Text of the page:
For three years people asked “free range hens – don’t you worry about foxes?”. “Not at all”, I would reply casually, and so our hens wandered all over the place, right up until the night I came to their house, to be greeted only by the plaintive cheeping of one of the baby hens, who was hiding in a bush.  Of course at first I had no idea what was going on, and it was only the discovery of one dead hen, and an injured survivor that made me realise that something had taken the birds from the hen house in the time between them going into roost, and me coming to shut the door.

All our old friends, our best layers, and characters all of them- 11 hens and Robbie the cockerel, vanished without trace, and we’ve never found a sign of them. Presumably the fox came and took them away one by one as they slept. They’d just started laying again too. The only survivors, 2 tiny young birds who hid, and the 8 or so semi wild cockerels and 2 hens who live in the tree above the coop. Just goes to show that the bird’s natural tree dwelling instincts are successful ones.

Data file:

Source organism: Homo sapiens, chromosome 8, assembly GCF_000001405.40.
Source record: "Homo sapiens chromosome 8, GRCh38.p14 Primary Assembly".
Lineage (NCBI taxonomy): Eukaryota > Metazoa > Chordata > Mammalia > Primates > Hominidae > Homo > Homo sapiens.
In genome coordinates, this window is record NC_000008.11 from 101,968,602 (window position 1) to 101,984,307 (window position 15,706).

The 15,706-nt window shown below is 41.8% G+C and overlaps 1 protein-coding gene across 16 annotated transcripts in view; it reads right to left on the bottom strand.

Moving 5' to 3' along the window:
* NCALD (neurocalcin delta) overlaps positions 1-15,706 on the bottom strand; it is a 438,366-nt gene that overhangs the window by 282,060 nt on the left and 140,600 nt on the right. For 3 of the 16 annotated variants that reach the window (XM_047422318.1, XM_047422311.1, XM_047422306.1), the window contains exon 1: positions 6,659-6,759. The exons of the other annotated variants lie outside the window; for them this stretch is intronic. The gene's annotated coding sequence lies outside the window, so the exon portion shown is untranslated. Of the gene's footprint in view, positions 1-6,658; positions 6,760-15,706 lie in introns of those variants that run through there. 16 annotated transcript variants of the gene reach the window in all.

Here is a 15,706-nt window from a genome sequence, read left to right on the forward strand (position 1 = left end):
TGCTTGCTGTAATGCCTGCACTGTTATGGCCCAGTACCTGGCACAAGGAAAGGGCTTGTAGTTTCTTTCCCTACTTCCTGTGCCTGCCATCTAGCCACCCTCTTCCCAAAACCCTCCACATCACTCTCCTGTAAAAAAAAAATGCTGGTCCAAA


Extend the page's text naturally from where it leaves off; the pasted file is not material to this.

And now, as these things tend to work themselves out, our friend Liam had to rehome his hens, and so eight fine looking birds have come to live with us, and the only remaining coop dwelling cockerel, who is surprised and delighted in equal measure, although about half the size of some of his new companions.

Now of course, I’m taking care to shut the hens in early, and our new arrivals are living within the big hen enclosure which offers them some protection, but the loss of our old birds is a hard way to learn that complacency is never a good idea, especially for them.